The Talmud – Part II

Unlike Rabbi Steinsaltz’s compendium, the Talmud is more than just a single book. It is volume upon volume. More than 6,200 pages consisting of at least 63 “tractates” (or treatises). It is not authored by one or two people. It has been penned by hundreds of hands and collective minds.  The Talmud is divided into two parts: the Mishnah (circa 200 A.D.) which is a discussion of the oral Torah; and the Gemara (500 A.D. to present) which delves into a wide variety of social and cultural issues.

Originally, Jewish scholarship was passed down from generation to generation in oral narration.  Then – with the destruction of the Second Temple in 70 A.D., there was a move to memorialize this oral tradition.  And so it began.  The Talmud is written in Hebrew script but the language is Aramaic — the language of Jesus.  Arguably the Talmud is no longer open for further edits.  However it continues to be open to discussion, commentary and footnote.  Thus, in a way, the Talmud will never be completed.

What are the topics discussed?  Apart from the social and cultural matters referenced in my previous post, the Torah plays a large role.  For example, when the Commandment says “Remember the Sabbath Day to make it holy,” just what does “Remember” mean?  That admonition (along with so many others in the Old Testament) has prompted extensive discussion and debate about the meaning of certain words, statements and commands.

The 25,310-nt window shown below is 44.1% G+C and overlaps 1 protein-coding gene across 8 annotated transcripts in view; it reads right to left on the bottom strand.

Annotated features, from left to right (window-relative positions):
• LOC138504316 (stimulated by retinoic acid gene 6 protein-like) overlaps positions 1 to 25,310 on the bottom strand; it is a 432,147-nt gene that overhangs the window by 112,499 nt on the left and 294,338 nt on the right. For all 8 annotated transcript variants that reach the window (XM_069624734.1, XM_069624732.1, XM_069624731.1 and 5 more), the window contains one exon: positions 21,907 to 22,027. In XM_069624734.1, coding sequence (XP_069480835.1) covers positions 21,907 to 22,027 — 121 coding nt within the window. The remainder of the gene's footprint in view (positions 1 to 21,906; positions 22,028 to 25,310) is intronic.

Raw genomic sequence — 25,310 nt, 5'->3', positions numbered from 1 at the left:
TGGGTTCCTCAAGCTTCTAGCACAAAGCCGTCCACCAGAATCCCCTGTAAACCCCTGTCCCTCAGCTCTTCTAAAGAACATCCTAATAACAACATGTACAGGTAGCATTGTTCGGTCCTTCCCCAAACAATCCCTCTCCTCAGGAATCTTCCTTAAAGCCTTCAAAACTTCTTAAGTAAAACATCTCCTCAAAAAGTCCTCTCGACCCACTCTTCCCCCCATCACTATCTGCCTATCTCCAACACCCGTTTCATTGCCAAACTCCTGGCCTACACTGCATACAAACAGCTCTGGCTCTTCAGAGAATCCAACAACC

I may never become a Talmudic scholar but I am glad I took the time to read Rabbi Steinsaltz’s book.  And further investigate this important chapter of our Judeo-Christian heritage.       

The Talmud

I am a Christian. But since Jesus was Jewish, I thought it would be good to learn more about Christianity’s Judaic heritage. I’ve read the Torah, the Tanakh and the rest of the Bible cover-to-cover (more than once) but I’ve never dug into the Talmud.  Soooo. . . . .

A few months ago, I drove passed a store that offered a large selection of Judaica.  It was the book section that enticed me to stop.  I asked the gentleman at the counter for the best book (I confessed to being an Episcopalian) to learn about the Talmud.  He nodded and handed me The Essential Talmud by Rabbi Adin Steinsaltz.  All I can say is – “wow.”  The book was captivating.  And hard to put down. 

While the Tanakh (Old Testament) is the cornerstone of Judaism, the Talmud is the pillar — the most important book in Jewish culture.  The Talmud is an assemblage of commentary, questions and answers – about the Torah, the Tanakh, culture, social order and. . . . . everything.  The Talmud invites questions.  None of which is considered inappropriate.  Questions about the Torah are encouraged.  Discussed.  Debated.  Resolved.  And discussed again.  One is not supposed to just read the Talmud – but to study it.  And to become a scholar of the Talmud.  This is quite unlike Islam which mandates that questions about the Quran are haram (forbidden). 

Rabbi Steinsaltz’s book includes chapters on the Sabbath, Marriage, Divorce, Civil and Criminal Law, Dietary Laws, Ethics, the Law, Prayer, Scholarship, Women, and on.  And on.  It was a truly enlightening read.  If you are interested and would like a copy of the book – let me know.